monarchial title to be bestowed upon him and his urge to have contact with human society including the hierarchy system. Most importantly, Crusoe frequently compares his superiority as the ‘King” of nothingness to prominent Biblical prophets such as ‘David’, the King of the United Monarchy of Israel and Judah and his successor, ‘Solomon.’ The analysis of key biblical figures is used purposely by Crusoe in order to create a unification of kingship, capitalism and Christianity to justify his obsession with ownership over the Island. As the novel advances, Daniel Defoe includes a significant, allusive location ‘Old Castile” which links with the foundation of Western superiority and the discovery of new indigenous lands during the final years of the 15th century. Therefore, Crusoe’s aim to ‘rule and reclaim Christianity and England’ in the New World creates an allusion that he is similar to Columbus, developing an identity for himself as an explorer and navigator, but also a ’King.’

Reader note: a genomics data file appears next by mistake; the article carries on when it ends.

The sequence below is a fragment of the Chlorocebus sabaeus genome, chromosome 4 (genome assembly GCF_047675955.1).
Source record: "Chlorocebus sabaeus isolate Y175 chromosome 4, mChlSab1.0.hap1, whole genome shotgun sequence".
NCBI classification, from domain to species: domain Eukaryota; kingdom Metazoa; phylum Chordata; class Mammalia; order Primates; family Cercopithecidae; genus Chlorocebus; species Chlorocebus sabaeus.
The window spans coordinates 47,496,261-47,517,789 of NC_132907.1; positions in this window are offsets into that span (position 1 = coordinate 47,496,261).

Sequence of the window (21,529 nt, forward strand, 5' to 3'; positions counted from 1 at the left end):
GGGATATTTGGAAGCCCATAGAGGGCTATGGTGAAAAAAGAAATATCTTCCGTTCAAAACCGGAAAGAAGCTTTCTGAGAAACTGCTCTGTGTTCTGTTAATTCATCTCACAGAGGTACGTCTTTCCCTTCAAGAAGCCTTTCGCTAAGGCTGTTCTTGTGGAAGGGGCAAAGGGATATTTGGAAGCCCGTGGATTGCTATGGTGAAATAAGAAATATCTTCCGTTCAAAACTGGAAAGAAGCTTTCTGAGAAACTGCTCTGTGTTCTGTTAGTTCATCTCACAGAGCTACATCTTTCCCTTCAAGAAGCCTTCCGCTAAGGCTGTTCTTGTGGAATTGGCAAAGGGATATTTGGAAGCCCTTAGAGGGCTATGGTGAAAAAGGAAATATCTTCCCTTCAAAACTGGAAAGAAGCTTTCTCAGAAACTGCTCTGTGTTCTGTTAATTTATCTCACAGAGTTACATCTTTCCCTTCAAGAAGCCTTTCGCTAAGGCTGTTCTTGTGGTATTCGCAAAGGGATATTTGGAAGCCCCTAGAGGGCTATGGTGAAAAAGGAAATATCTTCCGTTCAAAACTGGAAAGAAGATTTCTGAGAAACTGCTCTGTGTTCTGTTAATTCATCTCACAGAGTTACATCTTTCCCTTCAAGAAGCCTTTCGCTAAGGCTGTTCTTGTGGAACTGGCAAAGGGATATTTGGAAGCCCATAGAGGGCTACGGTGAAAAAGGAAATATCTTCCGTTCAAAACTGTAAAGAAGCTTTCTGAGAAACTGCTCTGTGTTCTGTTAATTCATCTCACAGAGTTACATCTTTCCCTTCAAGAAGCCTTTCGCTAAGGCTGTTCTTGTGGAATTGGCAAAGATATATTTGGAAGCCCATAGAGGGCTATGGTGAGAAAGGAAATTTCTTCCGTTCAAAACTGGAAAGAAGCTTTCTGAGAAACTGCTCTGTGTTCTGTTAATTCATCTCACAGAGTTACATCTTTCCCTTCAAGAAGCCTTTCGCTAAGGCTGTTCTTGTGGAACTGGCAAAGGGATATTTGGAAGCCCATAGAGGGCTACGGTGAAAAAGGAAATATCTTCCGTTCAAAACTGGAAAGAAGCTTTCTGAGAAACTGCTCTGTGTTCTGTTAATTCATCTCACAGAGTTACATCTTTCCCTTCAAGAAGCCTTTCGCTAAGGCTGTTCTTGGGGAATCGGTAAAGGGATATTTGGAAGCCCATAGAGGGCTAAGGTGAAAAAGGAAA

However, Edward Said’s claim that Crusoe is the ‘founder of a new world’ and wants to ‘rule and reclaim for Christianity and England’ is ambiguous since Robinson Crusoe is solely based on a youth’s desire for exploration as opposed to the serious claim of identity and ownership. Crusoe solely desired oceanic adventure, but also prosperity and the indulgence of elevating himself from the ‘middle station of life’ or ‘middle security.’In general, Defore’s Robinson Crusoe evaluates the degree to which Crusoe values over ownership and dictating instead of companionship and equality, especially with those who he had rescued from the savages. Although his youth is blinded by the desire of seeking adventure and increasing his ‘revenue’, Robinson Crusoe’s protagonist is often evaluated by his view of identity and ownership through the means of power and conquest, especially during the 17th century where colonialism had advanced the need to gain wealth from different parts of the world. Crusoe’s aim to ‘rule and reclaim Christanity’ is based on the fact that Crusoe is rarely without a gun, which is a metaphorical symbol of power, strength, and conquest as he uses this weapon to rescue the savage or also known as ‘Friday.’ Instead of reclaiming for Christanity, it seems to be as if he reclaiming the power he once had before the shipwreck and now his sudden ‘determination’ to show his control over those who are ‘lesser breeds without the law’ as Kipling notoriously claims. Overall, his idea of ownership is visible as his isolation simultaneously becomes apparent, he becomes increasingly desperate to use his newfound control over the island, and those who are within it.